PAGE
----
Precisely this injunction to privatise the ethical extracts us from the commons. It becomes increasingly difficult to identify what is “in common”. The economic logic of late capitalism de-humanises, reducing all to growth matrices, margins and calculable profit. In the face of such an evisceration the response has too often been a humanisation of capitalism, to reduce or mitigate its most unethical effects or to create interstitial enclaves of commonality, autonomy, equality. These may be models, but what exactly can they obtain? Neither a sugar coating nor local instances of escape from its logics can overhaul the necropolitical project of neoliberalism. We must act as though all is up for grabs, all is in common, or perhaps, to use Verwoert’s phrase, all can be corrupted. The political frame that attempts to remove every institution, every square inch of space, every assemblage from common hands would want to limit our capacities to change our contexts, to produce ruptures. But, understanding the co-rupturing of the commons can provide the impetus for context changing activity.
The question of whether the genus homo has any existence except as individuals is a question of whether there is anything of any more dignity, worth, and importance than individual happiness, individual aspirations, and individual life. Whether men really have anything in common, so that the community is to be considered as an end in itself, and if so, what the relative value of the two factors is, is the most fundamental practical question in regard to every public institution the constitution of which we have in our power to influence. ( 2 Peirce, C.S. cf. Forster, Paul, 3: Peirce and the Threat of Nominalism)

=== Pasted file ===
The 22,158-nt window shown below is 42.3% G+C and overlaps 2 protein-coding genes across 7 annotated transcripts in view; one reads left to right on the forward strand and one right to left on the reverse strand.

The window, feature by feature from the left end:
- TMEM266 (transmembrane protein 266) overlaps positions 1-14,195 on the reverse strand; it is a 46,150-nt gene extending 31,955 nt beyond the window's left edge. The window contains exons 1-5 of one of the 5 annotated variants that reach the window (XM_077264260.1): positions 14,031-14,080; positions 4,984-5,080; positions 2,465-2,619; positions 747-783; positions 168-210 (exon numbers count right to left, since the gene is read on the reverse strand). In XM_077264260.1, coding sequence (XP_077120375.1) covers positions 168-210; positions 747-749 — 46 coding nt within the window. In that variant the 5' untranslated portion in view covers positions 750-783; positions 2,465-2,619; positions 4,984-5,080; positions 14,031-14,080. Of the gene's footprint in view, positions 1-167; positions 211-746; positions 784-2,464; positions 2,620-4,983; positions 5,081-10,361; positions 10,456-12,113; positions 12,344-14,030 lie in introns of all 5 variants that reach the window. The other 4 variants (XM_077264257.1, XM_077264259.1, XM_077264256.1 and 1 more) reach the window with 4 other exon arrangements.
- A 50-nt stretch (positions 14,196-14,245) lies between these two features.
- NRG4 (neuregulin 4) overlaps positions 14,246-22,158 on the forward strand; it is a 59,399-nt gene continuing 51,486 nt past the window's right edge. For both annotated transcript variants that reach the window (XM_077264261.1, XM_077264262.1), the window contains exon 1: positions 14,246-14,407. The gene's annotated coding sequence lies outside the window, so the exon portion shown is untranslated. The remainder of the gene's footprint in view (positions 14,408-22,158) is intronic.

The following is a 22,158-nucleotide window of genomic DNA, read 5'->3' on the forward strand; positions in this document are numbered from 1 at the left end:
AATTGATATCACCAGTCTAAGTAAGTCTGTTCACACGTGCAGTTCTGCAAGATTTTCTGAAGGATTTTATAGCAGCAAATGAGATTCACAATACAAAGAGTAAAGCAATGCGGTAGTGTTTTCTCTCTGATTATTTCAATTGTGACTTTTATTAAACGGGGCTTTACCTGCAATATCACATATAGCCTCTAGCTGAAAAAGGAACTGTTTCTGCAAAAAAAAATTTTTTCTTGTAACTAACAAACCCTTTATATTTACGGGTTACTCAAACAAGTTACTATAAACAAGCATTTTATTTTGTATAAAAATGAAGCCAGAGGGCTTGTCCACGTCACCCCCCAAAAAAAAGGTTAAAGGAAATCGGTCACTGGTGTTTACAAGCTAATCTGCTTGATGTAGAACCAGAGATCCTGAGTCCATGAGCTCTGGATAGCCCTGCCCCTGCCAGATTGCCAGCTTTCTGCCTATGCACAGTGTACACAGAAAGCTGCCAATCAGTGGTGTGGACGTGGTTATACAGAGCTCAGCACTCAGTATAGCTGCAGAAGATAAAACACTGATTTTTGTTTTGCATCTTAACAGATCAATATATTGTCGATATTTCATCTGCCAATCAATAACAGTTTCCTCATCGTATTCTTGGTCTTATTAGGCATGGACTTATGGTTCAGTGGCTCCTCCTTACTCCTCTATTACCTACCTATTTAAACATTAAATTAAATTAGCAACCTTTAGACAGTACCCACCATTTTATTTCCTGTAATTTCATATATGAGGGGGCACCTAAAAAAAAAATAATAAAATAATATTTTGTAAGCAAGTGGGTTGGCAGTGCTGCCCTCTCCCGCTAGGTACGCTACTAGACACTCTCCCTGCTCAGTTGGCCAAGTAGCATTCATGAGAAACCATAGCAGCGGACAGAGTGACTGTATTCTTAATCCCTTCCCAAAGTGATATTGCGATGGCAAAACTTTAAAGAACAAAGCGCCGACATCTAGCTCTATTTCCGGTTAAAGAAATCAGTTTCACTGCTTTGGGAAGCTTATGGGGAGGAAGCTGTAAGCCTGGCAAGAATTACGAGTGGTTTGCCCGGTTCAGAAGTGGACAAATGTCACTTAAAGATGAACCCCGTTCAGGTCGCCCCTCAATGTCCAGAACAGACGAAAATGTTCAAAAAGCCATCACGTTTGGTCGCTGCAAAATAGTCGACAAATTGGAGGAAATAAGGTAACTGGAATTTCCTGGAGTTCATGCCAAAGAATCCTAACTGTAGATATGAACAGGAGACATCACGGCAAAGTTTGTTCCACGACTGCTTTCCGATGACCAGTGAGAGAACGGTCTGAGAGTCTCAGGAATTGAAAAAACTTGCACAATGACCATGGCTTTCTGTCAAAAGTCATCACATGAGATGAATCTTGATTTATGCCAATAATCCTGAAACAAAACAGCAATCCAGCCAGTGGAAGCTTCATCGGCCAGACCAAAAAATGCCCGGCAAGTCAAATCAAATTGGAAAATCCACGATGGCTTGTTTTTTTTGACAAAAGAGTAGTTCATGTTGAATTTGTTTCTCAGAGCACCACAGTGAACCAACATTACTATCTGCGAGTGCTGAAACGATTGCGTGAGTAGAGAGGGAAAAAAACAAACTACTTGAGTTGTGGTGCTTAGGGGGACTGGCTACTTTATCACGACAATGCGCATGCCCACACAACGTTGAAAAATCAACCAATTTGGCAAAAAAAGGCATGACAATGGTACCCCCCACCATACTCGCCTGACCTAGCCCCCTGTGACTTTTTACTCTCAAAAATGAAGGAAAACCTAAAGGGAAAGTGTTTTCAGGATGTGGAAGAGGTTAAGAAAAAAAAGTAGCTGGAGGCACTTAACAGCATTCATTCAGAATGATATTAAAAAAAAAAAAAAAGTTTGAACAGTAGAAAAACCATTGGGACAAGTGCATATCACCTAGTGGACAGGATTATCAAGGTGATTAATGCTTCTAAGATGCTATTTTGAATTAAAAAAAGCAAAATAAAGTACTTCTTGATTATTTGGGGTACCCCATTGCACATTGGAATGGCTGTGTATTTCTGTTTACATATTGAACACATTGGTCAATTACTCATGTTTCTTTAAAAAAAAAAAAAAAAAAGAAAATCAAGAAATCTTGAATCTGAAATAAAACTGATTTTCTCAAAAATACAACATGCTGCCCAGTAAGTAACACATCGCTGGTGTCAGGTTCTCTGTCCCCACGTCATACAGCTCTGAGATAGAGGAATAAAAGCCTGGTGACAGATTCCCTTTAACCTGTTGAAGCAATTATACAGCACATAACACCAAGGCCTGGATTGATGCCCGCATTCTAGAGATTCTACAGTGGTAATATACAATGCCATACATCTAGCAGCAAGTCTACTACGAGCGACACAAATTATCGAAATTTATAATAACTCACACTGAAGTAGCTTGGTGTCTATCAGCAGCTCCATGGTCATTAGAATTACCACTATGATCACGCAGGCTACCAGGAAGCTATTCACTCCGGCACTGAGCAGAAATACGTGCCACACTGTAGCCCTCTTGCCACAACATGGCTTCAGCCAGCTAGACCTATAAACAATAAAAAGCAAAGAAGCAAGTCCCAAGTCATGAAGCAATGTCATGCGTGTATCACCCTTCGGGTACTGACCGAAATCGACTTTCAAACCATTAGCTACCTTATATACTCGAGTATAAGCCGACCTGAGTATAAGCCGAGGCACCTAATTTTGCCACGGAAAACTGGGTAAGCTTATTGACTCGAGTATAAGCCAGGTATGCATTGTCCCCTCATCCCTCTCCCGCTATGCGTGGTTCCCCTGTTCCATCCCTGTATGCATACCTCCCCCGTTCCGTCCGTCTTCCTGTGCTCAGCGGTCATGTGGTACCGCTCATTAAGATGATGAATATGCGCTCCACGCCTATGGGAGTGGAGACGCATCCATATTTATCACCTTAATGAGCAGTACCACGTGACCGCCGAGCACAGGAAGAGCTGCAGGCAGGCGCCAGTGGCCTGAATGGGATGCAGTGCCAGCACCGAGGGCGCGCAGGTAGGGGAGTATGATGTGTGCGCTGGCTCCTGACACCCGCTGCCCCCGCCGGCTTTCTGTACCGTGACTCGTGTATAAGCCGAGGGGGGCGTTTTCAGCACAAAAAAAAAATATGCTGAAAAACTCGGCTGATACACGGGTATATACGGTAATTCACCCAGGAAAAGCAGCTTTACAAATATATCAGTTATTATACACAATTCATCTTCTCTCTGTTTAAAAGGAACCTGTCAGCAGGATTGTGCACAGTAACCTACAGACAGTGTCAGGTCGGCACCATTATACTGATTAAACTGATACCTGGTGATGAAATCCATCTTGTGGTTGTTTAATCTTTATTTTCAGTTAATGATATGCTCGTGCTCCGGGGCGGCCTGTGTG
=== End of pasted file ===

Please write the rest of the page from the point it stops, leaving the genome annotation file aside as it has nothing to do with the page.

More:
That ineradicable contemporary desire to be an individual, to obtain full happiness, to succeed, to live as though one were a project to be endlessly worked on, as though this were the telos of existence, that desire is the motor of capitalism. As a corrective to this, commonality demands we construct and reform institutions, consolidate common desires, and sediment the political. As Peirce affirms, commonality asserts collective capacity for reform and the continual renewal of the political within the institution. To be a citizen is to be understood through the frame of the co-construction of the common.
In this context I must ask three questions,
Is the rupturing of Verwoert’s corruption efficacious?
Does it not demand the obverse of this tendency to construct?
Should the logic of crisis that rupture suggests be the privileged logic of change?
Reading and responding to this text also reminds me of Friedman’s statement - “Only a crisis – actual or perceived – produces real change. When that crisis occurs, the actions that are taken depend on the ideas that are lying around.” Under the prevailing logic, those ideas belong to a particular ideology. The overwhelmingly neoliberal response to the 2007-8 banking crisis purports to that. Surely then, we need to think outside the logics of the rupture, the crisis, and towards a pragmatic logic of continual revolutionary reform, or as Roberto Unger puts it, “a deeper freedom to renew and recombine the institutional setting” (Unger, Roberto, 21: The Left Alternative, 2005) that “practices structural change […] piece by piece and step by step.”